Proton conductor LENR

Ed Storms, from a private email:

The issue is the possible site of the NAE. People keep assuming it is in the Pd structure. They assume the finely divided Pd, such as is present on the surface of the Case carbon, is active as result of its large surface/volume ratio.  They then propose to create active material by using finely divided Pd. They cite the Arata work that used palladium-black as supporting evidence.  This evidence is flawed because the finely divided Pd quickly sintered and no longer consisted of small particles of metal.  The belief that fine particles of Pd are required then drives future studies. 
A problem exists with this logic. We now know that LENR can occur in several kinds of proton conductors (listed below) in which Pd is not present.  In this case, the D atoms are created by applied current rather than by using a catalyst such as Pd.  These observations demonstrate that Pd is not required to host the LENR reaction. 
These observations are important because they demonstrate that a structure (vacancies) unique to Pd is not required and that the universal characteristics of the NAE might be better sought elsewhere.  Consequently, we might consider that the NAE is present in the unique form of carbon used by Case and in the ZrO2 used in the Japanese studies, with Pd being needed only to supply D atoms to the NAE located nearby.  A debate about this possibility is long overdue.  The consequence of such a debate is important because it relates directly to how to best create the NAE.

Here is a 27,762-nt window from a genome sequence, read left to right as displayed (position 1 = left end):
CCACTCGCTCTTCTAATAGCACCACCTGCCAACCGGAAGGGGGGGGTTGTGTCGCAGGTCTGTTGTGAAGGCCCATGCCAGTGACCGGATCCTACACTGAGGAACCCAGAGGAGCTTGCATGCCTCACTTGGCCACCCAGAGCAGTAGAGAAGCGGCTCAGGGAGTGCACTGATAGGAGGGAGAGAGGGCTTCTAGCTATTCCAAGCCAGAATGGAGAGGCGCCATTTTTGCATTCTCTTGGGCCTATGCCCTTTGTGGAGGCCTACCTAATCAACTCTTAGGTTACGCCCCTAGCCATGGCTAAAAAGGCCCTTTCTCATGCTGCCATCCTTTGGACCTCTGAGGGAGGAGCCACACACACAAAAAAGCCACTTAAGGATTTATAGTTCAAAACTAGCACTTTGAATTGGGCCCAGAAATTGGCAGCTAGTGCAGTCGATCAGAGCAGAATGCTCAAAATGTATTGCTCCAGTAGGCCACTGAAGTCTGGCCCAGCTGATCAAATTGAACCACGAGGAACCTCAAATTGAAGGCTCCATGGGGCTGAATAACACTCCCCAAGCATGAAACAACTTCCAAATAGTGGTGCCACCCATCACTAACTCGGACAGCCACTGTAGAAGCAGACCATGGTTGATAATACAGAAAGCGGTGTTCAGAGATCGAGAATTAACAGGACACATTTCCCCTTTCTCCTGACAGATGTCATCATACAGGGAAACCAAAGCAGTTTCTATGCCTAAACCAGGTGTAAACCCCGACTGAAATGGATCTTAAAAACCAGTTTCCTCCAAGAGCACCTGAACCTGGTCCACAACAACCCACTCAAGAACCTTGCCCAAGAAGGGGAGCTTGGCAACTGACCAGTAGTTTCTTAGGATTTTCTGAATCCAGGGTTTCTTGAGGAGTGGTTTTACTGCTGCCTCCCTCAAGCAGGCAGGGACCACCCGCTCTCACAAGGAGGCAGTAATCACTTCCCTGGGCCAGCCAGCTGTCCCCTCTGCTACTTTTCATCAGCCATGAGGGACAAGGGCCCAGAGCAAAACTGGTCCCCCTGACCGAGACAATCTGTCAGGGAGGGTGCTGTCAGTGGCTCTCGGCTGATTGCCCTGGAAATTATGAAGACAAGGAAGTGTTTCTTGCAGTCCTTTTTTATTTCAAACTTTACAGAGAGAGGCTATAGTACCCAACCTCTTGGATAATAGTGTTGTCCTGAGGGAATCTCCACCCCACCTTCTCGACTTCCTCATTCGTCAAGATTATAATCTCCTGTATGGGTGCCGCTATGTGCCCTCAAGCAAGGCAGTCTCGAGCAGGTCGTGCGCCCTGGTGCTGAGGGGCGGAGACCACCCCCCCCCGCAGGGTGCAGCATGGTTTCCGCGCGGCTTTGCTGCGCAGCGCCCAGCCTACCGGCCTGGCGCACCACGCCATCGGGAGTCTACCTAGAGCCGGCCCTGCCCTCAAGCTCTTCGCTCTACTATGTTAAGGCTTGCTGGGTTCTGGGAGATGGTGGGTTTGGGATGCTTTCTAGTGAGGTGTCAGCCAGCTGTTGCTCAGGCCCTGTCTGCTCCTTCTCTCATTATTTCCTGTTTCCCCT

And then Ed gave a list of references:

1.            J.-P. Biberian, Excess heat measurements in AlLaO3 doped with deuterium, in 5th International Conference on Cold Fusion, Ed: S. Pons, (IMRA Europe, Sophia Antipolis Cedex, France, Monte-Carlo, Monaco, 1995), 49.

This document was difficult to find. Eventually, I found the Proceedings for ICCF-5, and created a TOC for them, and split copies of all papers.

2.            J.-P. Biberian, G. Lonchampt, L. Bonnetain, J. Delepine, Electrolysis of LaAlO3 single crystals and ceramics in a deuteriated atmosphere, in The Seventh International Conference on Cold Fusion, Ed: F. Jaeger, (ENECO, Inc., Salt Lake City, UT, Vancouver, Canada, 1998), 27.

The Conference Proceedings are not hosted anywhere I could find. But I found the paper on Biberian’s web site, under Articles. 

3.            J. P. Biberian, G. Lonchampt, Deuterium gas loading of palladium using a solid state electrolyte, in The 9th International Conference on Cold Fusion, Condensed Matter Nuclear Science, Ed: X. Z. Li, (Tsinghua Univ. Press, Tsinghua Univ., Beijing, China, 2002), 17.

4.            T. Mizuno, T. Akimoto, K. Azumi, M. Kitaichi, K. Kuroiwa, M. Enyo, Excess heat evolution and analysis of elements for solid state electrolyte in deuterium atmosphere during applied electric field. J. New Energy 1, 79 (1996).

5.            T. Mizuno, T. Akimoto, K. Azumi, M. Kitaichi, K. Kurokawa, Anomalous heat evolution from a solid-state electrolyte under alternating current in high-temperature D2 gas. Fusion Technol. 29, 385 (1996).

6.            T. Mizuno, M. Enyo, T. Akimoto, K. Azumi, Anomalous heat evolution from SrCeO3-type proton conductors during absorption/desorption in alternate electric field, in Fourth International Conference on Cold Fusion, Ed: T. O. Passell, (Electric Power Research Institute 3412 Hillview Ave., Palo Alto, CA 94304, Lahaina, Maui, 1993), vol. 2, 14.

7.            T. Mizuno, K. Inoda, T. Akimoto, K. Azumi, M. Kitaichi, K. Kurokawa, T. Ohmori, M. Enyo, Formation of 197Pt radioisotopes in solid state electrolyte treated by high temperature electrolysis in D2 gas. Infinite Energy 1, 9 (1995).

That issue is available for purchase from Infinite Energy.  

8.            T. Mizuno, K. Inoda, T. Akimoto, K. Azumi, M. Kitaichi, K. Kurokawa, T. Ohmori, M. Enyo, Anomalous gamma peak evolution from SrCe solid state electrolyte charged in D2 gas. Int. J. Hydrogen Energy 22, 23 (1997). Britz, Mizu1997

9.            R. A. Oriani, An investigation of anomalous thermal power generation from a proton-conducting oxide. Fusion Technol. 30, 281 (1996).

(to be reviewed)

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